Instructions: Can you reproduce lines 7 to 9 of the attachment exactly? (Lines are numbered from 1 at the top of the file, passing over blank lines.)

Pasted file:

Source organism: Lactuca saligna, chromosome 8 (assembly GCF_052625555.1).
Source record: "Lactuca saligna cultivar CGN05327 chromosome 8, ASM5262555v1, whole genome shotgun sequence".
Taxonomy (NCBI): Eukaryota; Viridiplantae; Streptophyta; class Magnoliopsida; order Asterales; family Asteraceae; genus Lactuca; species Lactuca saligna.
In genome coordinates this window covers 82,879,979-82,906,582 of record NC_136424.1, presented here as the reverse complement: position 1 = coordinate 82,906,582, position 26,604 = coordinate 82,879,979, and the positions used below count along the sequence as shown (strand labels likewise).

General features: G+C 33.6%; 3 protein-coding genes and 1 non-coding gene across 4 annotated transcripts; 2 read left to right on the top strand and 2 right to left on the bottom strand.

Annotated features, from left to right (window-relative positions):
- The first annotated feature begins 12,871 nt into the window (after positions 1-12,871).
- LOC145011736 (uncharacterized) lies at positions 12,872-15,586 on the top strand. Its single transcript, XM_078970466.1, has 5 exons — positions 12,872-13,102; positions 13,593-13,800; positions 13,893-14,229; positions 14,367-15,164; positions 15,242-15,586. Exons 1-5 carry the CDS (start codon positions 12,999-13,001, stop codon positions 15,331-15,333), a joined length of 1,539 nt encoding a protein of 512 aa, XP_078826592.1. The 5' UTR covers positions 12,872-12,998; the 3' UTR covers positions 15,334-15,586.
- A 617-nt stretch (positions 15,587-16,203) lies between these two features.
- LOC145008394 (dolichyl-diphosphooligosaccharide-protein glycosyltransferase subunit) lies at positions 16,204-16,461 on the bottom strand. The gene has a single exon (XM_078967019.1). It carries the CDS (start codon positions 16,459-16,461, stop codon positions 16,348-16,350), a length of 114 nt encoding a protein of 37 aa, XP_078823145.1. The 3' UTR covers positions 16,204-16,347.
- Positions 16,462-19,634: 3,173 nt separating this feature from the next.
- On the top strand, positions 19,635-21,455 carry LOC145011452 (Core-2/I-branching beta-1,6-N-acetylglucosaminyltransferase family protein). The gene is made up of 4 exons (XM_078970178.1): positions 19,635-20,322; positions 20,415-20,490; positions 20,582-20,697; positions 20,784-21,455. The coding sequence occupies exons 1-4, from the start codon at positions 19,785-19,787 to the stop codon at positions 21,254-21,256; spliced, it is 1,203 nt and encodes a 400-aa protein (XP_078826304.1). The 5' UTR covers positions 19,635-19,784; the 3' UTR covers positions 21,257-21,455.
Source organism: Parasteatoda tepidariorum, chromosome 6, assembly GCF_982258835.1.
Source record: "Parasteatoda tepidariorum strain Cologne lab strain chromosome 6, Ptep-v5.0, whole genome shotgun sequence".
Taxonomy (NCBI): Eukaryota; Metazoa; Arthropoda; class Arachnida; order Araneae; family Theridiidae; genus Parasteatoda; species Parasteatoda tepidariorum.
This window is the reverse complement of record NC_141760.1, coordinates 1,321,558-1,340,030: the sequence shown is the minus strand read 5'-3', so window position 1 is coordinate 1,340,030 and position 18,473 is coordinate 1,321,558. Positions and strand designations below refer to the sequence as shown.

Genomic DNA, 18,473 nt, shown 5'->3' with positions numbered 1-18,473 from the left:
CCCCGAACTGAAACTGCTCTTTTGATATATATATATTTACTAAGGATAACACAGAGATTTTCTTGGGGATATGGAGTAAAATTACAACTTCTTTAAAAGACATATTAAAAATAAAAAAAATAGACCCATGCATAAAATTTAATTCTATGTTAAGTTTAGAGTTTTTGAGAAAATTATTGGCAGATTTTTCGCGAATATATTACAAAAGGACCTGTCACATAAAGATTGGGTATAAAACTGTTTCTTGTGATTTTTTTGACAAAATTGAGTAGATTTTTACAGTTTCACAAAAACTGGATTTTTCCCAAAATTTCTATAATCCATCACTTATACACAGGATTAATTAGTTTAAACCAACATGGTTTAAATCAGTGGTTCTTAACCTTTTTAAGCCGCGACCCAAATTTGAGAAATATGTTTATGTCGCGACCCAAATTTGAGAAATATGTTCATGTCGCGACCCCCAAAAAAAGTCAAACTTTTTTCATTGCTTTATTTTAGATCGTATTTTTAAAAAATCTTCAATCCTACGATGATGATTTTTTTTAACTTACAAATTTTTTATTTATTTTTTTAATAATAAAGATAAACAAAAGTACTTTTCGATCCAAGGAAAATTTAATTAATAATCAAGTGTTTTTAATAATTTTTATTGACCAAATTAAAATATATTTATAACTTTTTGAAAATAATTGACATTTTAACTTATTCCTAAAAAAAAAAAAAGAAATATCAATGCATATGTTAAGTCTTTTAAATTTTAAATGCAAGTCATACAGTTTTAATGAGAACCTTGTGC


- The first annotated feature begins 12,871 nt into the window (after positions 1-12,871).
- LOC145011736 (uncharacterized) lies at positions 12,872-15,586 on the top strand. Its single transcript, XM_078970466.1, has 5 exons — positions 12,872-13,102; positions 13,593-13,800; positions 13,893-14,229; positions 14,367-15,164; positions 15,242-15,586. Exons 1-5 carry the CDS (start codon positions 12,999-13,001, stop codon positions 15,331-15,333), a joined length of 1,539 nt encoding a protein of 512 aa, XP_078826592.1. The 5' UTR covers positions 12,872-12,998; the 3' UTR covers positions 15,334-15,586.
- A 617-nt stretch (positions 15,587-16,203) lies between these two features.